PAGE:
Our Top Tips on the 11+

Here at Tutor In A Box, we believe that the 11+, with the right preparation, isn’t something to be scared of. That’s why we’ve come up with our top tips to help you and your child be as ready as possible!

  1. It’s time to do some investigating!

Firstly, it’s important to note that the 11+ papers can differ based on your location. For example, there is both the CEM and GL Assessment. Here in Warwickshire (as of 2022), students take the GL Assessment. 

The Bond website is super helpful in explaining the difference between the CEM and GL style, have a read through here.

Each council decides which version of the 11+ pupils will sit each year. So the first thing to do is find out the paper assigned to your local area and which topics they will cover. This may also mean checking with your school (or target school) depending on where they’re based!

Then there’s the paperwork. It’s likely that you will have to register your child for the 11+, so it’s good to check what time of year you can do this. Here in Warwickshire, applications open in the May/June of the year that your child is aged 10, but it may differ elsewhere! It’s also important to note that applications to a grammar school are unlikely to include an application for the 11+, but it’s best to check with your local council. By getting all the facts in early, you can set reminders and take notes in your diary.

  1. It’s time to prepare!

The 11+ paper your child will sit depends on where you are in the country. It’s likely that it will feature some combination of Maths, English, and verbal and non-verbal reasoning, but nevertheless be sure to check.

Once you have this information, it’s a good idea to prepare topics to study. Quick mental maths is always a good skill to practice, but also spend time on longer, more complicated equations that require working to be shown. For English, reading as much as possible is a great way to develop an understanding of texts and comprehension skills.

The verbal and non-verbal reasoning is a bit trickier and may appear completely alien even to adults! For non-verbal reasoning practice at home, you can practice drawing shapes from mirrored reflections, as well as identifying pattern sequences. Consider using LEGO bricks or wooden blocks to create a sequence, and then help your child to identify what the next shape would be. This makes learning interactive and more fun, which should make it more memorable too!

Verbal reasoning is less interactive and is more about understanding passages of text. Again, reading and comprehension can help with this, but you could also create statements and/or scenarios with multiple responses that summarise them (with only one being correct) and help your child to work out which is the correct response. There are some great online resources that you can download and/or purchase as well, so it would be good to spend some time looking into these.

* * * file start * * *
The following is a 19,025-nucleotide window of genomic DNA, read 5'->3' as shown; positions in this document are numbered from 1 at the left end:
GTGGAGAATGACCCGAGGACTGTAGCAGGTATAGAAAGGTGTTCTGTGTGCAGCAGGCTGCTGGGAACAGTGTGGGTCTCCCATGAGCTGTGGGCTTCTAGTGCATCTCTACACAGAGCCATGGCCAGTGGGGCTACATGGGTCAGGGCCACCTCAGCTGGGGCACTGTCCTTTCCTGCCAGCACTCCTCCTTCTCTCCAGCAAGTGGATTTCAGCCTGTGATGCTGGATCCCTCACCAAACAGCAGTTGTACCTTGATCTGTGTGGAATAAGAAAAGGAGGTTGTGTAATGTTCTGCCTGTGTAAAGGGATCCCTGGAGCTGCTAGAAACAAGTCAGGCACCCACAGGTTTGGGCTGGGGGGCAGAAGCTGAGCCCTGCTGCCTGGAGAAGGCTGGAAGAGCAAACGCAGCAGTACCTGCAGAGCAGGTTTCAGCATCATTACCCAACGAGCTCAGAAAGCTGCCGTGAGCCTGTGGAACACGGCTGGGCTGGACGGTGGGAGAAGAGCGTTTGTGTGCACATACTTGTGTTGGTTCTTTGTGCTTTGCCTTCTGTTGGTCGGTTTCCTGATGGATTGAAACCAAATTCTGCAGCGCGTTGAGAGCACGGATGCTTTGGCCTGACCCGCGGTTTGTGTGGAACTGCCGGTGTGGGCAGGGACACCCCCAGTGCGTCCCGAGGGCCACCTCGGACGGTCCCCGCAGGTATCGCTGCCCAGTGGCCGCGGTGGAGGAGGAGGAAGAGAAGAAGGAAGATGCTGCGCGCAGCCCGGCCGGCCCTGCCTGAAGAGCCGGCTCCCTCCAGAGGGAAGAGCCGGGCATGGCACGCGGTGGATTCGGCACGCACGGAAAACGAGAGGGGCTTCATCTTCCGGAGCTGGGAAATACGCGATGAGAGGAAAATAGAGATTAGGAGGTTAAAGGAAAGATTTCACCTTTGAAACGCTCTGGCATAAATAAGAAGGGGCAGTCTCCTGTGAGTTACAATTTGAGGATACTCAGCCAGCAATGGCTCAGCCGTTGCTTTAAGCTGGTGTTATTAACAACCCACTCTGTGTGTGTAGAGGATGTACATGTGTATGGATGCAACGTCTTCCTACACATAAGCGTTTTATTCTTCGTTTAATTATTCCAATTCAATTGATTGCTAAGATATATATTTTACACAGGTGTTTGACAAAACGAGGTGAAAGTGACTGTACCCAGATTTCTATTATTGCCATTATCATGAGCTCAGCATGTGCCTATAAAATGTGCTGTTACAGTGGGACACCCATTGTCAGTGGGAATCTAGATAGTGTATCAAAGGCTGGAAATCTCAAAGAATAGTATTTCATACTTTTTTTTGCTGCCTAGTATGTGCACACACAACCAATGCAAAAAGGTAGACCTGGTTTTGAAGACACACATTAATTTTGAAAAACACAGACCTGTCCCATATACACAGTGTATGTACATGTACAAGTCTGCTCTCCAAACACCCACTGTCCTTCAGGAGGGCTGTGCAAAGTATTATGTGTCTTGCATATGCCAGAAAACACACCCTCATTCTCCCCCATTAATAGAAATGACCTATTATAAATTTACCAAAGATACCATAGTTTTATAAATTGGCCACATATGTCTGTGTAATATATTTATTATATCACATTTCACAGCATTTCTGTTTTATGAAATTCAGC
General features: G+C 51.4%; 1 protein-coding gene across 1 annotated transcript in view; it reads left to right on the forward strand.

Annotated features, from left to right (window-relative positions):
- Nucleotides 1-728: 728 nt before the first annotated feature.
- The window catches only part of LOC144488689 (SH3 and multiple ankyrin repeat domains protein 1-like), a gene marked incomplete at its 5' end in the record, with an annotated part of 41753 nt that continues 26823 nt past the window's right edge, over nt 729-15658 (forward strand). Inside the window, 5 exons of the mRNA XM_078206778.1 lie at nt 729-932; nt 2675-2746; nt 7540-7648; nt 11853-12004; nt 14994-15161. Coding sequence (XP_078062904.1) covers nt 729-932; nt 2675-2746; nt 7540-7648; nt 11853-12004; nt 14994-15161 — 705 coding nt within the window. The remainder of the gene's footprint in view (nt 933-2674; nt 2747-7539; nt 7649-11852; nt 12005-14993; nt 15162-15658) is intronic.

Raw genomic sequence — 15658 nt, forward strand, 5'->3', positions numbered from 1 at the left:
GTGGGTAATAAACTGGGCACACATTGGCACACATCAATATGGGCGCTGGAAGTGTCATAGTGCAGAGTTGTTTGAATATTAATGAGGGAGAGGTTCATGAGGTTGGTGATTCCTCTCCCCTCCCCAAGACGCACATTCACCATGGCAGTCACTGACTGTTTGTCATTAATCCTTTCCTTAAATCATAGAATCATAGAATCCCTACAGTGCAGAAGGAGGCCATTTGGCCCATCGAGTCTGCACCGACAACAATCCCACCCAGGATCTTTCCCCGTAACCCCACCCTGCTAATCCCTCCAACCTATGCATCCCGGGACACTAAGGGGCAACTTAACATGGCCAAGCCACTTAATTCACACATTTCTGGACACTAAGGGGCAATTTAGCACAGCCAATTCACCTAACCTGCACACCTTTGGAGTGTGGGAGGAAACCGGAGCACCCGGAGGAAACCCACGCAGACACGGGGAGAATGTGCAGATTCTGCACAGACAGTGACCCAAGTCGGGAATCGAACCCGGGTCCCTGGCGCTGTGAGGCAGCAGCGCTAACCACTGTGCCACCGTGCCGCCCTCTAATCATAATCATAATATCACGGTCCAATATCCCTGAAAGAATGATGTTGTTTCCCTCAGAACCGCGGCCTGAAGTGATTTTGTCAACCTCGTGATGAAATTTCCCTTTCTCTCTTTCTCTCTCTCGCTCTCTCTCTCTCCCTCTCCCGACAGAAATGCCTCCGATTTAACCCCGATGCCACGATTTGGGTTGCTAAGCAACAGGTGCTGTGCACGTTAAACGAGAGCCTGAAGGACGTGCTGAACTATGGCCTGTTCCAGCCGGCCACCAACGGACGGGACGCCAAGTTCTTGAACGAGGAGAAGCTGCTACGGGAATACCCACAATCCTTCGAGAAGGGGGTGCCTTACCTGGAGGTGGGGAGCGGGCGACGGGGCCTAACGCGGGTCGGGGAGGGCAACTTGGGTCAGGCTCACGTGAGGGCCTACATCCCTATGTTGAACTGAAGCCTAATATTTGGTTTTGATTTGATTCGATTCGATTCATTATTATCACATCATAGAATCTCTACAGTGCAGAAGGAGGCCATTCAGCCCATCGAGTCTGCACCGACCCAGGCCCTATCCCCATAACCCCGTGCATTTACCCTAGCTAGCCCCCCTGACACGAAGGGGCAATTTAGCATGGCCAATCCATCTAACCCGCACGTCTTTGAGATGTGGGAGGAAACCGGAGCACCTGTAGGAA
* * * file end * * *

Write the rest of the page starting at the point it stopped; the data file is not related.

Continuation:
Here at Tutor In A Box, we also offer 11+ tuition on a one-to-one basis which can help your child become more confident with their Maths and English, as well as verbal and non-verbal reasoning. Becoming familiar with these kinds of questions will really help come exam day, as being presented with a lot of random shapes may otherwise be quite overwhelming.

Something else that can relieve some pressure is our next step…

  1. It’s time to have a chat!

Consider having a chat with your child’s teacher – schools have all sorts of resources and may be able to provide extra learning materials that will help with 11+ preparation.

You could also talk with other parents and guardians; they might have a child who has already taken the 11+ and could give you some inside information on how your local area runs their exams. If they’re feeling generous, they might even have some resources that they don’t mind sharing with you. Starting the conversation is a good way to find out things you might not already know.

If your child is receiving 11+ lessons with us, you’ll hear from us after every lesson with an update on progress and what your child has covered.

It’s also good to keep the communication channels with you child or children open. Check in with them regularly to make sure that they’re not under too much stress, or if there’s anything in particular that they’re not confident on that they’d like your help with.  

  1. It’s time to practice, practice, practice.

Practice makes perfect so they say, and it’s certainly true here! Practicing and repeating Maths and English is the best way for new ideas, topics, and methods to be learned and developed, and helps children become familiar with these types of questions. So, not only will key learning objectives be memorised, but also familiarised, making an altogether less stressful exam day. Keep researching, talking, and learning, and you’ll be ready for the last step.

  1. It’s time to participate

This is it, the final step, taking the exam! Double check before you leave the house that you have everything you need and remember that your child has done amazingly well to get to this point. Whatever happens, you can be incredibly proud.

 

And with that you have everything you need – we wish you the very best of luck!